Our next category of nurse is the one who works in the nursing home or assisted living facility. These nurses might have the most difficult job of all due to tight budgets, long hours, low pay, and patients who can be very difficult to deal with at times. More often than not the nurses working at such facilities are LVNs. Thankfully the vast majority of them are extremely professional and dedicated to providing quality care to their patients. Their typical duties include all facets of daily patient care under the supervision of a registered nurse.
A relatively new phenomenon in the nursing industry is that of the traveling nurse. Because there is such a nationwide shortage it’s difficult for medical facilities to replace nurses who might be out for vacation, maternity leave, or some other purpose. Medical staffing agencies provide temporary nurses to fill those staffing needs so that medical facilities don’t have to worry about a replacement. The traveling nurse is in a unique position, if for no other reason than the ability to travel and see new places.
The traveling nurse industry needs professionals with all levels of education and specialty. Nurses will take temporary assignments lasting anywhere from 3 to 12 months before moving on to the next one. The pay is competitive when you take into account a staffing agency normally pays travel expenses and provides housing. Being a traveling nurse is a great way to see the country, or even the world if you like, while practicing a profession you love.
Home Health Nurses
An occupation similar to that of the traveling nurse, but on a local scale, is the home health nurse. The home health nurse provides routine daily care to a variety of patients who are home bound. This nurse typically works in concert with home health aides and CNAs to provide as much care as the individual patient needs. Some nurses prefer this type of work because of the freedom of being out of the office. At the same time the unpredictable nature of treating patients in their homes can make it a bit taxing.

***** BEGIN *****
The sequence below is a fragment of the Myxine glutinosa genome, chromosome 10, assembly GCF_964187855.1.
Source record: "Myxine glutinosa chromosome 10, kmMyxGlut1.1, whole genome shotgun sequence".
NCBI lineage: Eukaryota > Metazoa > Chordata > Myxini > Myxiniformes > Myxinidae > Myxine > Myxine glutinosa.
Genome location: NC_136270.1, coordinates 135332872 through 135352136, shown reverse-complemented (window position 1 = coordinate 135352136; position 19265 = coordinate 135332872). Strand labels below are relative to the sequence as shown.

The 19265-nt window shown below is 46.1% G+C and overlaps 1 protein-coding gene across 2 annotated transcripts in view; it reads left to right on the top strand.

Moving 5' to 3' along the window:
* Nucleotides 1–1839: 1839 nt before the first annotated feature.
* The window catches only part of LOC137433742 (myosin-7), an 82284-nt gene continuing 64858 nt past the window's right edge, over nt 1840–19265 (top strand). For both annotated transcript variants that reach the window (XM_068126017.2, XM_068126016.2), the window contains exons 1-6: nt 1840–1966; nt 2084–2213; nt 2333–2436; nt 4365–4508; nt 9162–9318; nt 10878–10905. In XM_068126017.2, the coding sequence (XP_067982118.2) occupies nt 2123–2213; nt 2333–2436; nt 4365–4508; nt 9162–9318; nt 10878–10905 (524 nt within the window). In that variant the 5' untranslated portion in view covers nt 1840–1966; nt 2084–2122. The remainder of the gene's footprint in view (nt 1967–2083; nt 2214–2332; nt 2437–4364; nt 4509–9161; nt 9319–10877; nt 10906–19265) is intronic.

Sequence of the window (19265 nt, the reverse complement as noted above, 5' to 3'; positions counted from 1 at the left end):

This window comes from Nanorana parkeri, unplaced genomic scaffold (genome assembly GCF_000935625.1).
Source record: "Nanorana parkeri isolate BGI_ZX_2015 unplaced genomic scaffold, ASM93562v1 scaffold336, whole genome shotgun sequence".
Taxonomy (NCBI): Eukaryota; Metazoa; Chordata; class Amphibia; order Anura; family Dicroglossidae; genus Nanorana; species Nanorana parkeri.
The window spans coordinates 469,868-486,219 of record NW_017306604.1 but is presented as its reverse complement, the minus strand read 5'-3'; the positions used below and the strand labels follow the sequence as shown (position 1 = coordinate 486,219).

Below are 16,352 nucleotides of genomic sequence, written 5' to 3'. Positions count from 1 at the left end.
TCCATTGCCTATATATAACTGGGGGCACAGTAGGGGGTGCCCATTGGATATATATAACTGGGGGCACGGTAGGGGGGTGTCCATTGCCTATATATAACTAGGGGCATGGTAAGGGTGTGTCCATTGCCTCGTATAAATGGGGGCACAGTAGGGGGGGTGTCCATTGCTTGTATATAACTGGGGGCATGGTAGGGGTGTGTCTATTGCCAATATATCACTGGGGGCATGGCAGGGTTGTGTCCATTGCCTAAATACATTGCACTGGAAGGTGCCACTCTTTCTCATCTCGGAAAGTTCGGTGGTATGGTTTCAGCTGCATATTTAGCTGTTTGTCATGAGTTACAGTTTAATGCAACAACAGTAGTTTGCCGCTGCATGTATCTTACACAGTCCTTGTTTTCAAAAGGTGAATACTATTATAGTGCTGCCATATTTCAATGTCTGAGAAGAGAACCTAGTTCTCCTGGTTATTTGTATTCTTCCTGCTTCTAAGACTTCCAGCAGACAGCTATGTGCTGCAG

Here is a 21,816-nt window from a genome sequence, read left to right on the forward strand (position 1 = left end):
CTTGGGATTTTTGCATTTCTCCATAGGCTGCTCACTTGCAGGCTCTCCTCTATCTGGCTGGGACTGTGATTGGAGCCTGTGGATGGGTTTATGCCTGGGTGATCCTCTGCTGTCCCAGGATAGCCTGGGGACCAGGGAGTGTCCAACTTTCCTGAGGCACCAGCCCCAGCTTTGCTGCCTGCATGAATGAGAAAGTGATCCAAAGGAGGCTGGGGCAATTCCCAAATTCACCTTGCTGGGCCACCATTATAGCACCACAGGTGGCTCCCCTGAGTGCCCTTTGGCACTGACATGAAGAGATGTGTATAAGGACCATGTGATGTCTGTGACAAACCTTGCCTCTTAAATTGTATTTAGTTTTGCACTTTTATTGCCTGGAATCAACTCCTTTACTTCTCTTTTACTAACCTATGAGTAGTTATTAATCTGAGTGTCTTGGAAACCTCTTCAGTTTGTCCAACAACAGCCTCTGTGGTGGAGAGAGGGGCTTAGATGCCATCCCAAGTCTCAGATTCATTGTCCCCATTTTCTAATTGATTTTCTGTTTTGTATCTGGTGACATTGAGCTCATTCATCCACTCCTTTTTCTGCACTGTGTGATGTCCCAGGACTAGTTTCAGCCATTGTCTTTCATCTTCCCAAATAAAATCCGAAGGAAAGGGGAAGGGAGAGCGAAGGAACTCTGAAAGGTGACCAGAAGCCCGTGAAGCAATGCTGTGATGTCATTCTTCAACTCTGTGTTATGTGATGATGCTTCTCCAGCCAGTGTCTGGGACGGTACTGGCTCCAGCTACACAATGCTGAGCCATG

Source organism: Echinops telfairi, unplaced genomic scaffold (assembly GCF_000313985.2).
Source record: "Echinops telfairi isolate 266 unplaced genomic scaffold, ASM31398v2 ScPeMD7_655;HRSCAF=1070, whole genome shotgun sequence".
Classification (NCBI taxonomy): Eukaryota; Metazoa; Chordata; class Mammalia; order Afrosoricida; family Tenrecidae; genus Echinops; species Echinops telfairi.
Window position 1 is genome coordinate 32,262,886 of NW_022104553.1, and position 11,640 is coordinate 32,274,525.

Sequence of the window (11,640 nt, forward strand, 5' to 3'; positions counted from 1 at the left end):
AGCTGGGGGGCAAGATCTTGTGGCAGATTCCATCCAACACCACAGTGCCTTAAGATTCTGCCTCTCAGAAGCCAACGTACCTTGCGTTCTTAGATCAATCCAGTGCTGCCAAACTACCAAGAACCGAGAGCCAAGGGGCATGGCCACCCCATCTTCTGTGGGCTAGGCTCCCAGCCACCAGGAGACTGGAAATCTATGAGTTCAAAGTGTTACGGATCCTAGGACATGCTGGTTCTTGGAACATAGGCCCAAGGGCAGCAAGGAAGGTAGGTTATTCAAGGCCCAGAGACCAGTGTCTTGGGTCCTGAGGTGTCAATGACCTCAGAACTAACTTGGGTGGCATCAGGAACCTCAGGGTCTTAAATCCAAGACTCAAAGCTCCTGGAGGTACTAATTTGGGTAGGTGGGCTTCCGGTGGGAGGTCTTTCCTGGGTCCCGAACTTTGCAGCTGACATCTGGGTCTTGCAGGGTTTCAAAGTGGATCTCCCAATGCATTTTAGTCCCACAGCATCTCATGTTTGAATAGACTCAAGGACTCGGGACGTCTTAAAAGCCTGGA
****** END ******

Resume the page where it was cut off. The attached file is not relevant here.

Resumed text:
Occupational nurses are those who provide care in the non-medical workplace. For example, nurses at public schools and company first aid offices are considered occupational nurses. These nurses can be LVNs or RNs depending on the needs of the particular environment. They are there to perform first aid in the event that a worker or student is injured or falls ill. In some cases they might also offer counseling services to workers or students with health concerns.
We’ve given you just the tip of the iceberg in terms of the types of nurses and some of the things they do. Rest assured there’s a whole lot more to the nursing profession than what we’ve discussed here. For more information about nursing as a career consider talking to family and friends already in the profession, contacting one of the nursing programs close to you, or even visiting some nurses at your local hospital or doctor’s office. We also cover a whole lot more information on specific nursing types through this website.